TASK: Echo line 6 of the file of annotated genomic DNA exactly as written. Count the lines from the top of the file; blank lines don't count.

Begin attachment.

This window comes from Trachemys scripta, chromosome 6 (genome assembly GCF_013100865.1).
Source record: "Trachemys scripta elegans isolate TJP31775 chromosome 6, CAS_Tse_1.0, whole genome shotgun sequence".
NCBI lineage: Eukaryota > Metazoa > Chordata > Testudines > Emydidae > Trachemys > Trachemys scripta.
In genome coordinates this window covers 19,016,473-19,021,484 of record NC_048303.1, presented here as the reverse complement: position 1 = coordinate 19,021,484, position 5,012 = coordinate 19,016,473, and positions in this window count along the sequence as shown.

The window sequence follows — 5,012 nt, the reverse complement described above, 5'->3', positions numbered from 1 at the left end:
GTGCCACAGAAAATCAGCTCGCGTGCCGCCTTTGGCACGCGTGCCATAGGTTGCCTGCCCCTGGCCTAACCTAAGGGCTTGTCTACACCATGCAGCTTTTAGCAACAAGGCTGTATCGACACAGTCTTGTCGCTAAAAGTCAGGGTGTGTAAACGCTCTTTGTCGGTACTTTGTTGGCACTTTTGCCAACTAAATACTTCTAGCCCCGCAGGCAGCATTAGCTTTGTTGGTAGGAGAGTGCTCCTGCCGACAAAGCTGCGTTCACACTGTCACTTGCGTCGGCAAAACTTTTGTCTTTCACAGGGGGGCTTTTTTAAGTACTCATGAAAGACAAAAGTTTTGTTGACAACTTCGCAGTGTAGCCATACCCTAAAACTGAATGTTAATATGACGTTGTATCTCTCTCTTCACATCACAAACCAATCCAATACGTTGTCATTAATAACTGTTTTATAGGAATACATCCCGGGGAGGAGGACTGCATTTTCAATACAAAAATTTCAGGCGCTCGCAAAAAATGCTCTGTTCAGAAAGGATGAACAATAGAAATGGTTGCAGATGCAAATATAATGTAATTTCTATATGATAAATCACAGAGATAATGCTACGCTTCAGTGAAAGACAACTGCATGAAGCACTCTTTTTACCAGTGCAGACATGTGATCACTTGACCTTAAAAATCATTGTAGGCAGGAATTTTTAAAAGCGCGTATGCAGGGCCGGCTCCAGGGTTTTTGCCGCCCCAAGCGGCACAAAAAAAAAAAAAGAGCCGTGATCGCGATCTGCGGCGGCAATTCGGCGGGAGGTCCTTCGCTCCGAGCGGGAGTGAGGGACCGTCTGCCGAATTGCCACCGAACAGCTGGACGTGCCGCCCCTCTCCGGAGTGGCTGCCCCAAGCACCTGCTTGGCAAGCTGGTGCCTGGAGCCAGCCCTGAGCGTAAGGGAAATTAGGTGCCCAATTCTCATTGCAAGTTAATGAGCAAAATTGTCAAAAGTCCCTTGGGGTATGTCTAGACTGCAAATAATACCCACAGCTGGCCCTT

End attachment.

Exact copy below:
GTGCCACAGAAAATCAGCTCGCGTGCCGCCTTTGGCACGCGTGCCATAGGTTGCCTGCCCCTGGCCTAACCTAAGGGCTTGTCTACACCATGCAGCTTTTAGCAACAAGGCTGTATCGACACAGTCTTGTCGCTAAAAGTCAGGGTGTGTAAACGCTCTTTGTCGGTACTTTGTTGGCACTTTTGCCAACTAAATACTTCTAGCCCCGCAGGCAGCATTAGCTTTGTTGGTAGGAGAGTGCTCCTGCCGACAAAGCTGCGTTCACACTGTCACTTGCGTCGGCAAAACTTTTGTCTTTCACAGGGGGGCTTTTTTAAGTACTCATGAAAGACAAAAGTTTTGTTGACAACTTCGCAGTGTAGCCATACCCTAAAACTGAATGTTAATATGACGTTGTATCTCTCTCTTCACATCACAAACCAATCCAATACGTTGTCATTAATAACTGTTTTATAGGAATACATCCCGGGGAGGAGGACTGCATTTTCAATACAAAAATTTCAGGCGCTCGCAAAAAATGCTCTGTTCAGAAAGGATGAACAATAGAAATGGTTGCAGATGCAAATATAATGTAATTTCTATATGATAAATCACAGAGATAATGCTACGCTTCAGTGAAAGACAACTGCATGAAGCACTCTTTTTACCAGTGCAGACATGTGATCACTTGACCTTAAAAATCATTGTAGGCAGGAATTTTTAAAAGCGCGTATGCAGGGCCGGCTCCAGGGTTTTTGCCGCCCCAAGCGGCACAAAAAAAAAAAAAGAGCCGTGATCGCGATCTGCGGCGGCAATTCGGCGGGAGGTCCTTCGCTCCGAGCGGGAGTGAGGGACCGTCTGCCGAATTGCCACCGAACAGCTGGACGTGCCGCCCCTCTCCGGAGTGGCTGCCCCAAGCACCTGCTTGGCAAGCTGGTGCCTGGAGCCAGCCCTGAGCGTAAGGGAAATTAGGTGCCCAATTCTCATTGCAAGTTAATGAGCAAAATTGTCAAAAGTCCCTTGGGGTATGTCTAGACTGCAAATAATACCCACAGCTGGCCCTT